The top 5 networking technology trends for 2022
A yearly check-in on the top networking technology trends reveals more of the same themes, including the ongoing development of SD-WAN, 5G and Wi-Fi 6.
Each year, networking analysts lay out their technology predictions for the next year. No one, however, accurately predicted COVID-19 and how it would transform businesses. When we look at the networking technology trends for 2022, it helps to consider the primary themes of the past couple years to see how those trends fared in the face of a global pandemic.
In 2020, at the onset of the pandemic in the U.S., the key focus areas in networking were software-defined WAN (SD-WAN), 5G cellular, Wi-Fi 6, AI enablement and network automation. These technologies will continue to be critical areas of focus in 2022, primarily because they represent true technological advantages for businesses.
Let's take a look at these top networking technology trends and how they're shaping the industry.
SD-WAN has become far more critical as businesses shut down offices, driving either a hybrid work environment or a complete work-from-home (WFH) strategy. WFH went from temporary to permanent for many companies, which redefined the network edge.
VPNs, which were often the point-to-point solution for remote workers, gave way to always-on SD-WAN appliances for many tasks as the network edge extended into employees' homes. With businesses becoming more distributed, they have accelerated their migration plans to SD-WAN because of the improved experience and security for their WFH workforce.
2. 5G cellular
Because of the pandemic, the migration to 5G cellular changed significantly and not just because some oddball conspiracy theories suggested 5G caused the pandemic. While carriers continued their 5G rollouts, many businesses that planned to migrate to 5G have stuck with 4G/LTE for now. Government programs for 5G, like smart cities, came under pressure from the pandemic's unexpected and mounting healthcare costs.
But where 5G has gained a foothold -- and will continue to grow in 2022 and beyond -- is fixed 5G to the home. Many WFH companies are finding fixed 5G as a solution to segment work systems from home systems and deliver internet to WFH employees who did not have previous broadband access.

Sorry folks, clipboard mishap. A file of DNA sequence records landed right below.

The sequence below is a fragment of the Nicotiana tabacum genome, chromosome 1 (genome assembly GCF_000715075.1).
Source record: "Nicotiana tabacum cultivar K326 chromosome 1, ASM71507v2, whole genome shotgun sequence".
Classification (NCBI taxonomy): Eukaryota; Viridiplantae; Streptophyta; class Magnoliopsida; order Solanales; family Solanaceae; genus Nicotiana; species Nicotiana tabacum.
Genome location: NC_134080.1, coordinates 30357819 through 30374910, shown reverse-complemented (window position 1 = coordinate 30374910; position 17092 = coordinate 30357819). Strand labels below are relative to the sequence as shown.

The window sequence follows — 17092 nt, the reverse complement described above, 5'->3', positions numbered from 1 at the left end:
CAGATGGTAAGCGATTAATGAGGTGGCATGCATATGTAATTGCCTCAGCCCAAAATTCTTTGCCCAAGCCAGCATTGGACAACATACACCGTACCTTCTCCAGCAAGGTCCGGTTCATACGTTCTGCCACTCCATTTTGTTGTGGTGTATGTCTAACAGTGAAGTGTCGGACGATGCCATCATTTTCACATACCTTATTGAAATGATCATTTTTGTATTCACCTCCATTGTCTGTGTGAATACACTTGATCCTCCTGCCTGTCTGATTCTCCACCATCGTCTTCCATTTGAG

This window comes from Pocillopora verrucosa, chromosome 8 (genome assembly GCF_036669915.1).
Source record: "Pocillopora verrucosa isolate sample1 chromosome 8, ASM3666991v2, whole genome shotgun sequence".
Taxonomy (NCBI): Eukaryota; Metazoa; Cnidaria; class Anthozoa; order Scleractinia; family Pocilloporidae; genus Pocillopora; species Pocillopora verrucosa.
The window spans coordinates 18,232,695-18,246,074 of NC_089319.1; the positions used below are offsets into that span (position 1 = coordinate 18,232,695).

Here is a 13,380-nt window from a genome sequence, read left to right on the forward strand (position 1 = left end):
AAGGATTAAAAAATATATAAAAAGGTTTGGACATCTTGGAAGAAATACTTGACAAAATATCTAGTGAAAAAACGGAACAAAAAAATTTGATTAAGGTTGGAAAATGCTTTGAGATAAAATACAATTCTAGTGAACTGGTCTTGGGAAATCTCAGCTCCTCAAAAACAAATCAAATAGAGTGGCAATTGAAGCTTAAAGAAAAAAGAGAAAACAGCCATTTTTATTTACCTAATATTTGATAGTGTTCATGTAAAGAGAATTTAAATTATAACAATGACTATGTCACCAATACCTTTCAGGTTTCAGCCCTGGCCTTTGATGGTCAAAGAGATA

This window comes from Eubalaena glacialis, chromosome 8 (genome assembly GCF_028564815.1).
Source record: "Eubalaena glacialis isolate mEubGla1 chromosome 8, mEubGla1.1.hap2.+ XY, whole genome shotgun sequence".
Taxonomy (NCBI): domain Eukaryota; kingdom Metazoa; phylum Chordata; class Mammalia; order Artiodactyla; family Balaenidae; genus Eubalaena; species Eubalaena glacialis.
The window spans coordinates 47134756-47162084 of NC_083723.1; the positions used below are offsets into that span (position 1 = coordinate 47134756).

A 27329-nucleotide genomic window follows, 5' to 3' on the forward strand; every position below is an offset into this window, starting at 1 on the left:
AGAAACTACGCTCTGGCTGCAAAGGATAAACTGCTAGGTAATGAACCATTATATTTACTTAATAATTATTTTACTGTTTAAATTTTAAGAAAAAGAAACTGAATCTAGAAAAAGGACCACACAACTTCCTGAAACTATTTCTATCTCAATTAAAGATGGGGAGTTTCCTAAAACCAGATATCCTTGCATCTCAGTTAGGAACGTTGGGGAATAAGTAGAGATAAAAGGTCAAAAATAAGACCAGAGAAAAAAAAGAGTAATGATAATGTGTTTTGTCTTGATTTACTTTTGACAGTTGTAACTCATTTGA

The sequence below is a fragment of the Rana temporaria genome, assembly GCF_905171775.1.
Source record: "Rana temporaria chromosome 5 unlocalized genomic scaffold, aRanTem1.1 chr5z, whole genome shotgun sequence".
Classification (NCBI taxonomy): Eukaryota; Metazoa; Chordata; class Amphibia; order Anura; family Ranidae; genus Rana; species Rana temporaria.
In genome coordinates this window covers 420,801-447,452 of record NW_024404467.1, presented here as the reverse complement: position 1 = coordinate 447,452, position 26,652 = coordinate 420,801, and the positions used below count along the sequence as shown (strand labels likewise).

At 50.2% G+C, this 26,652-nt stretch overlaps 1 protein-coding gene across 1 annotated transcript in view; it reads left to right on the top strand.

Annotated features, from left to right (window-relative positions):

3. Wi-Fi 6
The transition to Wi-Fi 6 has been problematic for many businesses that began planning the migration for 2020 or 2021. The shift to WFH has had a dramatic effect on commercial real estate. Many offices are shuttered, and those that are still running often see lower employee density.
Device density, one of the greatest benefits of Wi-Fi 6, is in less demand in the new commercial real estate reality. Where Wi-Fi 6 is growing, and will continue to grow, is on the consumer side, especially with WFH. The demands of home-based employees for higher bandwidth can more easily justify the small price in moving to the new technology.
4. AI enablement
The AI enablement of networking products has been rolling along as expected. 2020 had a concerted focus on the enablement of applications with AI, especially in the security and analytics areas.
As the workplace splintered into WFH and hybrid environments, the security threat profile changed dramatically. Additionally, managing productivity for remote workers is infinitely more challenging, and AI can help bolster the human efforts through monitoring and analytics.
While AI can't replace humans entirely, it does a tremendous job of scaling and adapting as the landscape underneath is shifting.
5. Network automation
Finally, network automation has had an important role because of the pandemic. As employees moved to WFH, IT was clearly not immune to the changes. Many IT professionals became further removed from their systems.
Additionally, many IT folks realized they were now managing far more physical devices than ever before and relying more on automation to help compensate for the changing work profile. As we roll into 2022, automation will continue to grow as it has proved its value through these trying times.
2020 and 2021 have brought new dynamics to the field of networking but not necessarily new ideas. Instead of radical, breakthrough products, most companies were positioning their IT budgets to handle radical, breakthrough processes. It was not as much about new technologies and far more about new ways to do things.
As we step into 2022, the ingenuity of IT will continue to be challenged as many of the changes expected to be temporary have become the new normal. We should expect today's changes to have a lasting effect on networking for years.